Inexpensive jewellery insurance valuations, a genuine saving or false economy? Part 2.

In the second part of my inexpensive jewellery valuation series, we will take a visual look at the difference between them. You can view the first part here.

As the saying goes, a picture is worth a thousand words. So below is a comparison of two valuations. The first one was undertaken by someone with no formal valuation qualifications, while a member/fellow of the JVA produced the second.

I am not looking to use the first valuation as a stick to beat anyone with, far from it. It is also not my intention to cause embarrassment to the person who produced it, the company or the receiving client, which is why I have redacted critical aspects of that valuation.

However, it is my intention to highlight the differences in quality and detail between these two valuations and the risks associated with a valuation that is not fit for purpose.

Unqualified valuation

Key aspects that are missing from the unqualified valuation

A) The written description is nominal at best. There is no mention of the diamonds measurements, features, and proportions; all are key to establishing an accurate value and identifying the stone should it be recovered. There is also no mention as to the manufacturing method of the ring. If this ring were handmade, it would add several thousand pounds to the replacement value. There is no evidence or indication as to how they determined the metal was platinum.

B) The replacement value, there is no indication as to whether this is new or the second-hand value.

C) Missing pertinent information. This valuation lacks a date, bullion price and USD to the GBP exchange rate. These indicate the market conditions at the time and prove the item was in existence at the date of the appraisal.

Jewellery valuers association member/fellow valuation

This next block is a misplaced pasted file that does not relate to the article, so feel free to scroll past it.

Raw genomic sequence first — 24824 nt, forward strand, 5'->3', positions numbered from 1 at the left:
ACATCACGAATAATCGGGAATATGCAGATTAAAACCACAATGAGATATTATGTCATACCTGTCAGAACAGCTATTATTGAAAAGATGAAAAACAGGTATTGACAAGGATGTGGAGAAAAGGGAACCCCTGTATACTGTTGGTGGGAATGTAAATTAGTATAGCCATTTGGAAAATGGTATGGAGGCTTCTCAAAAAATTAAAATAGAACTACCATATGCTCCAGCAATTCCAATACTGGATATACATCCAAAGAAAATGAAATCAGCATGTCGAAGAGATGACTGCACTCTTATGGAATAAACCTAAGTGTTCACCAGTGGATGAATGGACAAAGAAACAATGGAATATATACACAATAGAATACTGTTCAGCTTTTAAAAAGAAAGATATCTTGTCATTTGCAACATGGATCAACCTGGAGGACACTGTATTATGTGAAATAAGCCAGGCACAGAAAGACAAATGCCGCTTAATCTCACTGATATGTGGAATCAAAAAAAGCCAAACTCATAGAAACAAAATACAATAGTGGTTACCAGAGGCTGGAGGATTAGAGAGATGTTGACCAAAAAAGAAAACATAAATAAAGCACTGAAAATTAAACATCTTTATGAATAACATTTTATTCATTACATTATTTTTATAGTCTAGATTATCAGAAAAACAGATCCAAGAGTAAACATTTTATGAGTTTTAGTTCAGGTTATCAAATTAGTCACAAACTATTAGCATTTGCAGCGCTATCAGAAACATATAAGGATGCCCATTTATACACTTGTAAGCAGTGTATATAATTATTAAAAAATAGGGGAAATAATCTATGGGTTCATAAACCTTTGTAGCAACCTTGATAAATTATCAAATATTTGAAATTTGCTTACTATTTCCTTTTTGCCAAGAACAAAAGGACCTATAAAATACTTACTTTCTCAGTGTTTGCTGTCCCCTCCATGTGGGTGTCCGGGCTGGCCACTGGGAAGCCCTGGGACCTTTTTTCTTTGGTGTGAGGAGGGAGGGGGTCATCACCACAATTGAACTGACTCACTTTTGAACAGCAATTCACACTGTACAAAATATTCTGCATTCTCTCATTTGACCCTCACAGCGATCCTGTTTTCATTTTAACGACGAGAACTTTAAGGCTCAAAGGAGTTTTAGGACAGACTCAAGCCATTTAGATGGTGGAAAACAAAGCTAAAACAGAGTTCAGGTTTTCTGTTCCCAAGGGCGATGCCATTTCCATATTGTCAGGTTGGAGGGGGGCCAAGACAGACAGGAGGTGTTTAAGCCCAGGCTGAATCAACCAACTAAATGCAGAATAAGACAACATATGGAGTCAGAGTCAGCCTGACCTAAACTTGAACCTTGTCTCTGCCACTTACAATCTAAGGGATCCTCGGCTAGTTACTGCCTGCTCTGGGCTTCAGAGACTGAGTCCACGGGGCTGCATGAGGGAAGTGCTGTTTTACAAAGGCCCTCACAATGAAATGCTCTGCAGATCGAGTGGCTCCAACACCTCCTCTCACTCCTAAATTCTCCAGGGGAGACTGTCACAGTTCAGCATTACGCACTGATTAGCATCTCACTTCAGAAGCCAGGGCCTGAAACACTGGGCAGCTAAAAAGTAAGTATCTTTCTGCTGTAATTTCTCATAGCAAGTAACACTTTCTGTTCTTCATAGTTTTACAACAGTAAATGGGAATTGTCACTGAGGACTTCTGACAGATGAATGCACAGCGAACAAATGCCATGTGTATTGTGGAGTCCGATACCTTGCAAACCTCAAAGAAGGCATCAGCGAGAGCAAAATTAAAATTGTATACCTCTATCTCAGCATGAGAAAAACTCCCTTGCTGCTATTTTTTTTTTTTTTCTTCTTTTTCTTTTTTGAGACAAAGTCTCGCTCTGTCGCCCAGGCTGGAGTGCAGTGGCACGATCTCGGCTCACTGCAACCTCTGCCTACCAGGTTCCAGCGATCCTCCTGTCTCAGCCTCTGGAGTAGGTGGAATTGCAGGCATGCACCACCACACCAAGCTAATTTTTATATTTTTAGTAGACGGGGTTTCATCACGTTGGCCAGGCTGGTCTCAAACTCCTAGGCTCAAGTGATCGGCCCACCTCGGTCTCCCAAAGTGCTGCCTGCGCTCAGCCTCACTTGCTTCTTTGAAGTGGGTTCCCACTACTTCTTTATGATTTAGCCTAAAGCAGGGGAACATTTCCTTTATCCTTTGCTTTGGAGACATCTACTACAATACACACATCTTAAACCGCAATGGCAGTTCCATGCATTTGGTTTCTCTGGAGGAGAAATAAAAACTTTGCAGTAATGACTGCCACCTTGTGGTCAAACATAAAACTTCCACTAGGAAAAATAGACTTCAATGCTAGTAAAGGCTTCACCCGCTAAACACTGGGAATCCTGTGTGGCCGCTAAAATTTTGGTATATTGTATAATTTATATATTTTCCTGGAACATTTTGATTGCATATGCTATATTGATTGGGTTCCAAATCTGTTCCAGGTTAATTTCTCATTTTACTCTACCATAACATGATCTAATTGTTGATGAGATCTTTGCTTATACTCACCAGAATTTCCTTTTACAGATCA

Key aspects of the JVA valuation

B) Estimated measurements and weights based on the limited information from the unqualified valuation. These estimations were needed so that a new replacement value could be calculated and ascribed.
C) Pertinent information that would help confirm the approximate replacement value or aid in identification if recovered.
D) A digital image of the item, which aids in identification and proves existence at the appraisal date.
E) *Replacement value and the relevant replacement market
*The replacement value shown on the JVA valuation is the lowest value that you can prove based on the available data from the unqualified valuation. As you can see, even with the limited information, the replacement value on the unqualified valuation is £2,500 less. It is also possible that the replacement value is higher than £9,000, but the information available is too sparse to justify a higher figure.

The conclusion is that a jewellery or watch valuation is like any other professional service and should be carried out by someone suitably experienced and qualified to do so. The short term financial saving is no substitute for a fit for purpose valuation that would ensure that your settlement figure was accurate and justifiable.

Gareth Brown FGA, DGA, GIA-Pearls, CPAA, AJP, FJVA

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